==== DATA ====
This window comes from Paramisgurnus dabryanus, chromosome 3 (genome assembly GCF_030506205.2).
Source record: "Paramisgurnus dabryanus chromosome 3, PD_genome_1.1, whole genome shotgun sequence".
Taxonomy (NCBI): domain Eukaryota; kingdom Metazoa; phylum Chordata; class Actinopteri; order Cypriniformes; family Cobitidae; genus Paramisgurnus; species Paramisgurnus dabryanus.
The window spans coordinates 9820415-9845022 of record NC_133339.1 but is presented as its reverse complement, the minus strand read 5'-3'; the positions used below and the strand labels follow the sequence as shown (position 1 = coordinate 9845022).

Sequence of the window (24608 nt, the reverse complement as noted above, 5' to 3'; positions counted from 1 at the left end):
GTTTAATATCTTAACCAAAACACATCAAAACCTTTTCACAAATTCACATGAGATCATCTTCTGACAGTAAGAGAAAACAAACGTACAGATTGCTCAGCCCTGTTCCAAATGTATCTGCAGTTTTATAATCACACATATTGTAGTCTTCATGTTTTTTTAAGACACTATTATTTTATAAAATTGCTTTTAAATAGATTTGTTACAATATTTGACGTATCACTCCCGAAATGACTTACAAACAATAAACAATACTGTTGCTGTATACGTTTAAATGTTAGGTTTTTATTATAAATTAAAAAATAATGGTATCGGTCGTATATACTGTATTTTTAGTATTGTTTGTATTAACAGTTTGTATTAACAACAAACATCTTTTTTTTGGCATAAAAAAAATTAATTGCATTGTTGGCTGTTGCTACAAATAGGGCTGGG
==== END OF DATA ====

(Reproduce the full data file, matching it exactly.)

This window comes from Paramisgurnus dabryanus, chromosome 3 (genome assembly GCF_030506205.2).
Source record: "Paramisgurnus dabryanus chromosome 3, PD_genome_1.1, whole genome shotgun sequence".
Taxonomy (NCBI): domain Eukaryota; kingdom Metazoa; phylum Chordata; class Actinopteri; order Cypriniformes; family Cobitidae; genus Paramisgurnus; species Paramisgurnus dabryanus.
The window spans coordinates 9820415-9845022 of record NC_133339.1 but is presented as its reverse complement, the minus strand read 5'-3'; the positions used below and the strand labels follow the sequence as shown (position 1 = coordinate 9845022).

Sequence of the window (24608 nt, the reverse complement as noted above, 5' to 3'; positions counted from 1 at the left end):
GTTTAATATCTTAACCAAAACACATCAAAACCTTTTCACAAATTCACATGAGATCATCTTCTGACAGTAAGAGAAAACAAACGTACAGATTGCTCAGCCCTGTTCCAAATGTATCTGCAGTTTTATAATCACACATATTGTAGTCTTCATGTTTTTTTAAGACACTATTATTTTATAAAATTGCTTTTAAATAGATTTGTTACAATATTTGACGTATCACTCCCGAAATGACTTACAAACAATAAACAATACTGTTGCTGTATACGTTTAAATGTTAGGTTTTTATTATAAATTAAAAAATAATGGTATCGGTCGTATATACTGTATTTTTAGTATTGTTTGTATTAACAGTTTGTATTAACAACAAACATCTTTTTTTTGGCATAAAAAAAATTAATTGCATTGTTGGCTGTTGCTACAAATAGGGCTGGG